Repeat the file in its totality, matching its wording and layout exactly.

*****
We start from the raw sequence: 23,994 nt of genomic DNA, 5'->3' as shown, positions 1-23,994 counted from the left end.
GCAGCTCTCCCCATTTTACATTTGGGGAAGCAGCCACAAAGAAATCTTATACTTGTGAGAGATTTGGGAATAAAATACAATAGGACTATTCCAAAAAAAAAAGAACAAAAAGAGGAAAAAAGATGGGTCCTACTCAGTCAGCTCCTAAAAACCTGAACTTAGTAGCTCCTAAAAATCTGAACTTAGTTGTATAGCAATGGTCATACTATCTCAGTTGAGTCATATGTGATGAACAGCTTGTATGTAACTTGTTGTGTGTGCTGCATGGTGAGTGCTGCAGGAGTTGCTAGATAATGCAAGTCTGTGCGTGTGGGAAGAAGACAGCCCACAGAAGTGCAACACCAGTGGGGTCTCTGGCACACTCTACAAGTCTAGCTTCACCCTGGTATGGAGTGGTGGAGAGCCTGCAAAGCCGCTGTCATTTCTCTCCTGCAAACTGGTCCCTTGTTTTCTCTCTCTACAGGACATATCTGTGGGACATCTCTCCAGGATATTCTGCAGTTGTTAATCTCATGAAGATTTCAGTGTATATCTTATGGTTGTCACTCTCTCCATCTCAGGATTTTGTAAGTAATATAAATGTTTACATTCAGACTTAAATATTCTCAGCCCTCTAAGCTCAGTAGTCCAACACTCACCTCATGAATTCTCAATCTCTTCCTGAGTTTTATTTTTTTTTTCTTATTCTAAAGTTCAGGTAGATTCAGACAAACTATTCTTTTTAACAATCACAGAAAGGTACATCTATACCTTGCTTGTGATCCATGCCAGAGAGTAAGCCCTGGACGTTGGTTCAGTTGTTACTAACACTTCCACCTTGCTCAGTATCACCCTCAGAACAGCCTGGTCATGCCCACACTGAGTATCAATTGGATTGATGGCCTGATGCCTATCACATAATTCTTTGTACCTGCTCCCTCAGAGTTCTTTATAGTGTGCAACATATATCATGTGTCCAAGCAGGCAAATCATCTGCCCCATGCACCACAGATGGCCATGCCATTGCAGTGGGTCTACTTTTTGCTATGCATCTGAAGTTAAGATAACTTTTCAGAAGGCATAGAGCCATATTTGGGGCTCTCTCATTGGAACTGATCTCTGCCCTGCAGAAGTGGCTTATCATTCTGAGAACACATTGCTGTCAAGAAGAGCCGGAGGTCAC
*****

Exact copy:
We start from the raw sequence: 23,994 nt of genomic DNA, 5'->3' as shown, positions 1-23,994 counted from the left end.
GCAGCTCTCCCCATTTTACATTTGGGGAAGCAGCCACAAAGAAATCTTATACTTGTGAGAGATTTGGGAATAAAATACAATAGGACTATTCCAAAAAAAAAAGAACAAAAAGAGGAAAAAAGATGGGTCCTACTCAGTCAGCTCCTAAAAACCTGAACTTAGTAGCTCCTAAAAATCTGAACTTAGTTGTATAGCAATGGTCATACTATCTCAGTTGAGTCATATGTGATGAACAGCTTGTATGTAACTTGTTGTGTGTGCTGCATGGTGAGTGCTGCAGGAGTTGCTAGATAATGCAAGTCTGTGCGTGTGGGAAGAAGACAGCCCACAGAAGTGCAACACCAGTGGGGTCTCTGGCACACTCTACAAGTCTAGCTTCACCCTGGTATGGAGTGGTGGAGAGCCTGCAAAGCCGCTGTCATTTCTCTCCTGCAAACTGGTCCCTTGTTTTCTCTCTCTACAGGACATATCTGTGGGACATCTCTCCAGGATATTCTGCAGTTGTTAATCTCATGAAGATTTCAGTGTATATCTTATGGTTGTCACTCTCTCCATCTCAGGATTTTGTAAGTAATATAAATGTTTACATTCAGACTTAAATATTCTCAGCCCTCTAAGCTCAGTAGTCCAACACTCACCTCATGAATTCTCAATCTCTTCCTGAGTTTTATTTTTTTTTTCTTATTCTAAAGTTCAGGTAGATTCAGACAAACTATTCTTTTTAACAATCACAGAAAGGTACATCTATACCTTGCTTGTGATCCATGCCAGAGAGTAAGCCCTGGACGTTGGTTCAGTTGTTACTAACACTTCCACCTTGCTCAGTATCACCCTCAGAACAGCCTGGTCATGCCCACACTGAGTATCAATTGGATTGATGGCCTGATGCCTATCACATAATTCTTTGTACCTGCTCCCTCAGAGTTCTTTATAGTGTGCAACATATATCATGTGTCCAAGCAGGCAAATCATCTGCCCCATGCACCACAGATGGCCATGCCATTGCAGTGGGTCTACTTTTTGCTATGCATCTGAAGTTAAGATAACTTTTCAGAAGGCATAGAGCCATATTTGGGGCTCTCTCATTGGAACTGATCTCTGCCCTGCAGAAGTGGCTTATCATTCTGAGAACACATTGCTGTCAAGAAGAGCCGGAGGTCAC